There are two main methods of specialization.

In the following sample code ** One is to specify the type argument in <>, The other is type inference to infer type arguments. ** **

//Content is a type argument
struct Sample<T> {
    let a: T

//When specifying that the type argument is of type String
let stringSample = Sample<String>(a: "abc")   // Sample<String>

//When type inferring type arguments
let intSample = Sample(a: 123)   // Sample<Int>

Optional \ type and Array \ type Wrapped type and Element type, It is used by applying a specific type such as Int type or String type, This is also one of the specializations.

Formal and real arguments

For generics as well as functions, with the type arguments used when defining the generics If you want to explicitly distinguish the type arguments you specify when specializing generics,

** The former is called a formal argument and the latter is called a real argument. ** **

Both versatility and type safety

The good thing about generics is not just generalization ** It is generalized while maintaining type safety by static typing. ** **

What is static typing? It is a mechanism that the compiler checks the safety of the type before execution.

By being checked in advance Eliminates errors due to running type mismatch.

** Because type arguments are kept in generic functions and generic types The type given as a type argument has the same type safety as a normal type. ** **

In the following sample code It takes the type of the argument as the type argument T and returns the return value with the same type T.

In other words, if you pass an Int type as a type argument, the return type will be an Int type, If you pass a String type, the return type will be a String type.

It is guaranteed that the argument type and the return type, expressed as the same type T, are the same.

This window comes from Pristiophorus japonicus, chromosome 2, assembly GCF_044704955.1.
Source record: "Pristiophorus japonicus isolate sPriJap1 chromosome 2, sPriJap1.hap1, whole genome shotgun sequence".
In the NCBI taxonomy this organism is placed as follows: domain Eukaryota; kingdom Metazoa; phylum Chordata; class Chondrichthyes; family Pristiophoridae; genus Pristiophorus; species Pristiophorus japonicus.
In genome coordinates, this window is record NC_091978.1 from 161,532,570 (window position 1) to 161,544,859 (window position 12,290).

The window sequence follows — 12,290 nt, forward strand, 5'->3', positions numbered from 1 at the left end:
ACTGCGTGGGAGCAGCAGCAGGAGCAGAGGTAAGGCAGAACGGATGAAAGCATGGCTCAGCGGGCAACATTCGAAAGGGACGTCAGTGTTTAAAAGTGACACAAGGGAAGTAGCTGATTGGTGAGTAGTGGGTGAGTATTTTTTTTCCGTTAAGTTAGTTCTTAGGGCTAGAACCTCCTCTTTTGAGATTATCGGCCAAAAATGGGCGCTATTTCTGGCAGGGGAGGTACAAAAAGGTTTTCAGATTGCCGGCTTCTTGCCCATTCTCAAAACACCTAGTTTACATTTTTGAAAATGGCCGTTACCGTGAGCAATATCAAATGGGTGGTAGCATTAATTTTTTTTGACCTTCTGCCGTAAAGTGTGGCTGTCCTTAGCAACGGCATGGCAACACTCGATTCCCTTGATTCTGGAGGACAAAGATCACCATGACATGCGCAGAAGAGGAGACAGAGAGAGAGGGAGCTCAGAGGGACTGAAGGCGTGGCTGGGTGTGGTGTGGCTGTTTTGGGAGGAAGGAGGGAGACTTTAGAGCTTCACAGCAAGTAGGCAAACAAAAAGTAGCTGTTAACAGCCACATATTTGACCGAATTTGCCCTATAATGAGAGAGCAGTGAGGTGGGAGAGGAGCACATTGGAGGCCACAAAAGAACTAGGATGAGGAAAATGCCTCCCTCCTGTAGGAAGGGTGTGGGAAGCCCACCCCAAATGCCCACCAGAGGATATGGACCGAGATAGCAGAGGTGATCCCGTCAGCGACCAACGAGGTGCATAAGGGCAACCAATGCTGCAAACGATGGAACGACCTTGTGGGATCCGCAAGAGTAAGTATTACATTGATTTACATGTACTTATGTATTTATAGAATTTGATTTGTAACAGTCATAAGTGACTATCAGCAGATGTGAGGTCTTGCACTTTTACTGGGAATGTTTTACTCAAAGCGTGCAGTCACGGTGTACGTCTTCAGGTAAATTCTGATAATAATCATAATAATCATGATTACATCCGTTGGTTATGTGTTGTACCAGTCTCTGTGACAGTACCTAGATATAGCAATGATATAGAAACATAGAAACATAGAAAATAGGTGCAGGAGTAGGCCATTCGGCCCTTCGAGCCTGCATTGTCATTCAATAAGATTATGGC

func sample<T>(_ x: T) -> T {
    return x

let a = sample(123)   //Int type
let b = sample("abc")   //String type

Comparison with Any type

Actually, it can be generalized not only for generics but also for Any type.

** Any type is a protocol that all types are implicitly compliant with. In other words, any type can be expressed. ** **

What is the difference between generics and Any type? When you say There is a big difference in type safety.

While generics are ** type generalized while maintaining type safety **, Any type is a ** type unsafe generalization **.

In the following sample code Both sampleGeneric (_ :) and sampleAny (_ :) are generic.

So both take Int and String arguments The received value is returned as it is with return.

However, while the return type of a function that uses generics changes depending on the type argument, ** The return type of a function that uses the Any type will always be the Any type. ** **

What's wrong with this is ** Any type cannot be treated as the original type without downcasting, so When actually dealing with Any type variables and constants, it is necessary to downcast. ** **

//Functions using generics
func sampleGeneric<T>(_ x: T) -> T {
    return x

let a = sampleGeneric(123)   //Int type
let b = sampleGeneric("abc")   //String type

//Function using Any
func sampleAny(_ x: Any) -> Any {
    return x

let c = sampleAny(123)   //Any type
let d = sampleAny("abc")   //Any type

//Downcast as Int type
if let int = c as? Int {
    //It can be treated as an Int type for the first time here
    print("c is \(int)")
} else {
    //It is necessary to consider the case where downcasting to Int type cannot be performed.
    print("c is not Int")

Execution result
c is 123

That's the basic explanation of generics!

Any type and generics, Personally, I think it's a generic choice.

Any is better! I would be grateful if you could let me know if you have any questions.

Thank you for watching until the end.